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Brad Nelson

In Tales of a Hay Hauler, Brad Nelson shares his unique perspective of the forage industry through his hay-hauling experiences, skillfully woven through storytelling and humor.

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Many years ago, I noticed a sign in a mechanic’s office which was visible to customers. ‘Shop rate, $25 per hour. If you watch, $35 per hour. If you help, $50 per hour. Box jobs, full shop rate plus $10. No whining.’

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Anybody out there remember Germade? It’s a breakfast cereal made from wheat, just a bit coarser than Cream-of-Wheat. Growing up, it was preferred to oatmeal, which we sometimes had. It came home from the store in bags – cloth and finally paper.

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The summer I turned 10, Dad sold the farm, bought a small motel, and I became a city kid. Accustomed to dealing with milk cows morning and night, tractors, hay balers, combines and irrigation ditches, I was out of my element.

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We did get loaded before we got “darked on.” By the time we made it to the Hill City, Idaho scale, we were being snowed on. After we loaded, I retrieved the pot of chili from the cab of the truck and the propane camp stove.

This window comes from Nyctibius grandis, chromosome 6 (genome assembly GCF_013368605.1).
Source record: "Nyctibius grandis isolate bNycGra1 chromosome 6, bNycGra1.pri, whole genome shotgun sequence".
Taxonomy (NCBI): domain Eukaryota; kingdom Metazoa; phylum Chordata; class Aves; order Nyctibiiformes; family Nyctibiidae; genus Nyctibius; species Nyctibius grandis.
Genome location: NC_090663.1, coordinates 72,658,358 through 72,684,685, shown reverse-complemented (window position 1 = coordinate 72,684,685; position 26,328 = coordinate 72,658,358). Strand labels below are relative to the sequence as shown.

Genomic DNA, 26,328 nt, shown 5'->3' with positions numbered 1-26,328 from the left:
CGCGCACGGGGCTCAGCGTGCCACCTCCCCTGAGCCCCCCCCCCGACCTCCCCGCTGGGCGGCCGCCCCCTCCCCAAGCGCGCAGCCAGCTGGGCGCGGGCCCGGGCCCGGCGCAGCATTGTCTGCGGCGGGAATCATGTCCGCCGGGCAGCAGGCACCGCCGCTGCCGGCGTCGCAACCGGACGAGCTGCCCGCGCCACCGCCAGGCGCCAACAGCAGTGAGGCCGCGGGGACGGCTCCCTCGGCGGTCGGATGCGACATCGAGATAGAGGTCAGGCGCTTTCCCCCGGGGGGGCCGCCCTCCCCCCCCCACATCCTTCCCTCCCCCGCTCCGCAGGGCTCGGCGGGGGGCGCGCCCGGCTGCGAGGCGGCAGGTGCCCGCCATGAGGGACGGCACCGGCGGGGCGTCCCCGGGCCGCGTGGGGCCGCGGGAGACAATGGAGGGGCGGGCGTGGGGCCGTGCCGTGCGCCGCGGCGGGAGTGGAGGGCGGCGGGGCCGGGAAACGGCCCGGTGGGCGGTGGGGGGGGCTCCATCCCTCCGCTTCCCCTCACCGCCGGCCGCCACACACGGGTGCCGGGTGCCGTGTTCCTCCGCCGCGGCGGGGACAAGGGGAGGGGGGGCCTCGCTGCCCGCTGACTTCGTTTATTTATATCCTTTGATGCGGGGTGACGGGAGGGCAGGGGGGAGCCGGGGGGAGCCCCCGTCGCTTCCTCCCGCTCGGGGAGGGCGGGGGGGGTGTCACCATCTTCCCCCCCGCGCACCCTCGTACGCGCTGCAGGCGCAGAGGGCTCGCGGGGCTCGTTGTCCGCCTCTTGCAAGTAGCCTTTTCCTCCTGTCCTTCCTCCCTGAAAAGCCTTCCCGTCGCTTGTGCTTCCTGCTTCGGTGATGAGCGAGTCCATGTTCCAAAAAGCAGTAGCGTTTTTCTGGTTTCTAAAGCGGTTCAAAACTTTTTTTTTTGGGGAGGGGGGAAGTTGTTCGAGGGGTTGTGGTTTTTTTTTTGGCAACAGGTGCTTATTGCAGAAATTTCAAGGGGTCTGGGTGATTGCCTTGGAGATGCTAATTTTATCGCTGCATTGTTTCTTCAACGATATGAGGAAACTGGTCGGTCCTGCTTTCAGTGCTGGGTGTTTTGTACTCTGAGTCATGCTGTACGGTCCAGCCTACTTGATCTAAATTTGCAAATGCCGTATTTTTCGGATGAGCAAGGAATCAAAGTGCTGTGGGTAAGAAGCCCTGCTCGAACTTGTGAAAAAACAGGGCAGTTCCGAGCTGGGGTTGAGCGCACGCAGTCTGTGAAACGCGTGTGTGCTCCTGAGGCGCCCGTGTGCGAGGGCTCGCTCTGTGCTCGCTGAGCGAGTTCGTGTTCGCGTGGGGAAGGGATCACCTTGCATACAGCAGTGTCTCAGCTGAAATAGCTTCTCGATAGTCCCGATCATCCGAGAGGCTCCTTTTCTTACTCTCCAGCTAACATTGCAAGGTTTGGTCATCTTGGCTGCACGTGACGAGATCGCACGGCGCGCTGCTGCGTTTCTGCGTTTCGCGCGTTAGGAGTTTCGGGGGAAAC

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When hauling bulk potatoes out of potato sheds in the winter in southern Idaho, one thing you never wanted to do is pass the last café en route to loading unless you had just eaten. Too many ifs and maybes.

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‘Finish the job’ heart

It was the summer my brother Neal was my main hay bale-throwing helper. He was the only one of us to whom football was important. (This good-sized kid, almost as big as me, was infuriated he was not quite big enough for a serious college football career.)

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